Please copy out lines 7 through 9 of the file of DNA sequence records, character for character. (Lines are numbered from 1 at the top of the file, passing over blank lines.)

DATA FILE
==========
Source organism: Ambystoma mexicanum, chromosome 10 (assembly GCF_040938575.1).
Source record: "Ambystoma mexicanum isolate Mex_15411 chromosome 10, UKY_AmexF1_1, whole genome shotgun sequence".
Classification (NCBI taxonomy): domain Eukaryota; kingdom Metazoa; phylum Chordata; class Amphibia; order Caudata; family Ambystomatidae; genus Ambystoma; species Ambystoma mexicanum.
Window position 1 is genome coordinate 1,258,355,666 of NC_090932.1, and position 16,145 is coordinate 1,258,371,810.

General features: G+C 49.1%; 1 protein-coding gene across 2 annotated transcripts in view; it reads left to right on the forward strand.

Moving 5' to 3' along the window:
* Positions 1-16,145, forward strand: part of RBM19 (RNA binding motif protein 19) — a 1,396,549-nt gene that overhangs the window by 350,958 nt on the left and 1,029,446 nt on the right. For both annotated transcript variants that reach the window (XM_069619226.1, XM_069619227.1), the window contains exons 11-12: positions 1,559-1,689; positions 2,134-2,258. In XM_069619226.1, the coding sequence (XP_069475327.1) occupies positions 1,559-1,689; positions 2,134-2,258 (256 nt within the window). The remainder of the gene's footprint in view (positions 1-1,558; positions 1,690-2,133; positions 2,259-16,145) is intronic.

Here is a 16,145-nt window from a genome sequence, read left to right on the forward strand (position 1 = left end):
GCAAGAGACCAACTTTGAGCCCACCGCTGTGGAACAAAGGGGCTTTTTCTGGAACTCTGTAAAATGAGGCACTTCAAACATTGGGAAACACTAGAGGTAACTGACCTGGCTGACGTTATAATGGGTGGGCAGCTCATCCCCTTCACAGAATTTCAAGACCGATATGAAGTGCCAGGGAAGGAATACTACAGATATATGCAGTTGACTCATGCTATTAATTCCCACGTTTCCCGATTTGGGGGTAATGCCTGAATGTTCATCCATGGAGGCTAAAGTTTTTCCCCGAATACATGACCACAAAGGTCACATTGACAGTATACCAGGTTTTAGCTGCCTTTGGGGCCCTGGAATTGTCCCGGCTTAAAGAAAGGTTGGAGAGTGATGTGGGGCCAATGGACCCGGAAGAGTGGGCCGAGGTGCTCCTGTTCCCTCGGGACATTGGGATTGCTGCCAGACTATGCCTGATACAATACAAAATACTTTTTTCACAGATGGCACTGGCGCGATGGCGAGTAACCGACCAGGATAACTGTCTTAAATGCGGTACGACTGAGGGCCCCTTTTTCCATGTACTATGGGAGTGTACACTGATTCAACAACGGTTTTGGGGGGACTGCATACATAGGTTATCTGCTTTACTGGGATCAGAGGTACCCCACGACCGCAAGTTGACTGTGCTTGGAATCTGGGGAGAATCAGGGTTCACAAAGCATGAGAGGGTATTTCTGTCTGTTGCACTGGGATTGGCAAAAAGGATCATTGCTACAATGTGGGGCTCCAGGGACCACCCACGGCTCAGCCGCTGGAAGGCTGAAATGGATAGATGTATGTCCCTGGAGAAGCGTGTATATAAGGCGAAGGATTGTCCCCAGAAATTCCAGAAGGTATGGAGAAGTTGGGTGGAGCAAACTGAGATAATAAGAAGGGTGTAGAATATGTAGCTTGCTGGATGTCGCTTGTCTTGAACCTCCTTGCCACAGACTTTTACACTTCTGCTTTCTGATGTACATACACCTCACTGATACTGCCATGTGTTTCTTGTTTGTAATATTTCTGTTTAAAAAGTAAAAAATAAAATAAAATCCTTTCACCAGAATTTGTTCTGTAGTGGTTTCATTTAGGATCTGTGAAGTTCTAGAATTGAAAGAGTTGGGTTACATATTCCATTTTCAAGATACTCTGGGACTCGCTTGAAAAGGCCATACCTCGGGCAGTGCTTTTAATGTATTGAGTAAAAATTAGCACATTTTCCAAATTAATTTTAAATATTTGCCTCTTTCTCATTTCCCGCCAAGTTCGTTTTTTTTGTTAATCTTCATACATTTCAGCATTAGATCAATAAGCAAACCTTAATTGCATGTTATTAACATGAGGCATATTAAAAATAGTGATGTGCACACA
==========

* Positions 1-16,145, forward strand: part of RBM19 (RNA binding motif protein 19) — a 1,396,549-nt gene that overhangs the window by 350,958 nt on the left and 1,029,446 nt on the right. For both annotated transcript variants that reach the window (XM_069619226.1, XM_069619227.1), the window contains exons 11-12: positions 1,559-1,689; positions 2,134-2,258. In XM_069619226.1, the coding sequence (XP_069475327.1) occupies positions 1,559-1,689; positions 2,134-2,258 (256 nt within the window). The remainder of the gene's footprint in view (positions 1-1,558; positions 1,690-2,133; positions 2,259-16,145) is intronic.

Here is a 16,145-nt window from a genome sequence, read left to right on the forward strand (position 1 = left end):
GCAAGAGACCAACTTTGAGCCCACCGCTGTGGAACAAAGGGGCTTTTTCTGGAACTCTGTAAAATGAGGCACTTCAAACATTGGGAAACACTAGAGGTAACTGACCTGGCTGACGTTATAATGGGTGGGCAGCTCATCCCCTTCACAGAATTTCAAGACCGATATGAAGTGCCAGGGAAGGAATACTACAGATATATGCAGTTGACTCATGCTATTAATTCCCACGTTTCCCGATTTGGGGGTAATGCCTGAATGTTCATCCATGGAGGCTAAAGTTTTTCCCCGAATACATGACCACAAAGGTCACATTGACAGTATACCAGGTTTTAGCTGCCTTTGGGGCCCTGGAATTGTCCCGGCTTAAAGAAAGGTTGGAGAGTGATGTGGGGCCAATGGACCCGGAAGAGTGGGCCGAGGTGCTCCTGTTCCCTCGGGACATTGGGATTGCTGCCAGACTATGCCTGATACAATACAAAATACTTTTTTCACAGATGGCACTGGCGCGATGGCGAGTAACCGACCAGGATAACTGTCTTAAATGCGGTACGACTGAGGGCCCCTTTTTCCATGTACTATGGGAGTGTACACTGATTCAACAACGGTTTTGGGGGGACTGCATACATAGGTTATCTGCTTTACTGGGATCAGAGGTACCCCACGACCGCAAGTTGACTGTGCTTGGAATCTGGGGAGAATCAGGGTTCACAAAGCATGAGAGGGTATTTCTGTCTGTTGCACTGGGATTGGCAAAAAGGATCATTGCTACAATGTGGGGCTCCAGGGACCACCCACGGCTCAGCCGCTGGAAGGCTGAAATGGATAGATGTATGTCCCTGGAGAAGCGTGTATATAAGGCGAAGGATTGTCCCCAGAAATTCCAGAAGGTATGGAGAAGTTGGGTGGAGCAAACTGAGATAATAAGAAGGGTGTAGAATATGTAGCTTGCTGGATGTCGCTTGTCTTGAACCTCCTTGCCACAGACTTTTACACTTCTGCTTTCTGATGTACATACACCTCACTGATACTGCCATGTGTTTCTTGTTTGTAATATTTCTGTTTAAAAAGTAAAAAATAAAATAAAATCCTTTCACCAGAATTTGTTCTGTAGTGGTTTCATTTAGGATCTGTGAAGTTCTAGAATTGAAAGAGTTGGGTTACATATTCCATTTTCAAGATACTCTGGGACTCGCTTGAAAAGGCCATACCTCGGGCAGTGCTTTTAATGTATTGAGTAAAAATTAGCACATTTTCCAAATTAATTTTAAATATTTGCCTCTTTCTCATTTCCCGCCAAGTTCGTTTTTTTTGTTAATCTTCATACATTTCAGCATTAGATCAATAAGCAAACCTTAATTGCATGTTATTAACATGAGGCATATTAAAAATAGTGATGTGCACACA